3. Prefer to use parameters to pass initial data to the child process rather than global constants.

The reasons for these rules are explained in detail later.

In general to create and run a new process you have to create a Process object using:

class multiprocessing.Process(group=None, target=None, 
            name=None, args=(), kwargs={}, daemon=None)

You can ignore the group parameter as it is just included to make the call the same as the one that creates threads in the next chapter. The target is the callable you want the new process to run and name is that applied to the new process. If you don’t supply a name then a unique name is constructed for you. The most important parameters are args and kwargs which specify the positional and keyword parameters to pass to the callable.

For example:


will call the target as:


The Process object has a number of useful methods and attributes in addition to the start method. The simplest of these are name and pid.

The name attribute can be used to find the assigned name of the child process. It has no larger meaning in the sense that the operating system knows nothing about it. The pid attribute, on the other hand, is the process identity number which is assigned by the operating system and it is the pid that you use to deal with child processes via operating system commands such as kill.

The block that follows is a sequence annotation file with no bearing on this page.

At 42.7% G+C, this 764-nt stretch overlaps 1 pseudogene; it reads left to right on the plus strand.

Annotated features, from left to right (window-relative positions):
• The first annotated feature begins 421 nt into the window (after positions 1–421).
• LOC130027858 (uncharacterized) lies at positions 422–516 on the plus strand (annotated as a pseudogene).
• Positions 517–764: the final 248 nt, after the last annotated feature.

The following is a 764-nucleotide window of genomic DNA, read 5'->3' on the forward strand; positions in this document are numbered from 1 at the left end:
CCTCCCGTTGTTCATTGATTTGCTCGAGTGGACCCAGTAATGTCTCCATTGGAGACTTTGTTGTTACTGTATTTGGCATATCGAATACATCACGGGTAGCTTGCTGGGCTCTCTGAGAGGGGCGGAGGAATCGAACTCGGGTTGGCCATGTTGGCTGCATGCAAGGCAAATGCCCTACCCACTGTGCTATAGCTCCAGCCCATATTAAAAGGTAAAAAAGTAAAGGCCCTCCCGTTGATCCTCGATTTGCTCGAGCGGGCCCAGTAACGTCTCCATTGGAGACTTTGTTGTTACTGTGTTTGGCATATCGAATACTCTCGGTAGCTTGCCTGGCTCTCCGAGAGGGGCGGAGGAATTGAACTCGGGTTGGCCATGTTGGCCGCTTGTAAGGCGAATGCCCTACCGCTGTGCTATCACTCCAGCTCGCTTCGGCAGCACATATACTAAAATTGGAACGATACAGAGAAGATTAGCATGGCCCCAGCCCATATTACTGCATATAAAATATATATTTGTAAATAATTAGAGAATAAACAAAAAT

Both the name and pid attributes help identify a process, but for security purposes you need to use the authkey attribute. This is set to a random number when the multiprocessing module is loaded and it is intended to act as a secure identifier for child processes. Each Process object is given the authkey value of the parent process and this can be used to prove the process is indeed a child process of the parent, more about this later.

The multiprocessing module also contains some methods that can be used to find out about the environment in which the child processes are running.

  • multiprocessing.cpu_count() gives the number of CPUs i.e. cores in the system. This is the theoretical maximum number of processes that can run in parallel. In practice the maximum number available is usually lower.

  • multiprocessing.cpu_set_executable() gives the location of the Python interpreter to use for child processes.

A Python process isn’t a basic native process. It has a Python interpreter loaded along with the Python code defined in the parent process and it is ready to run the function that has been passed as the target.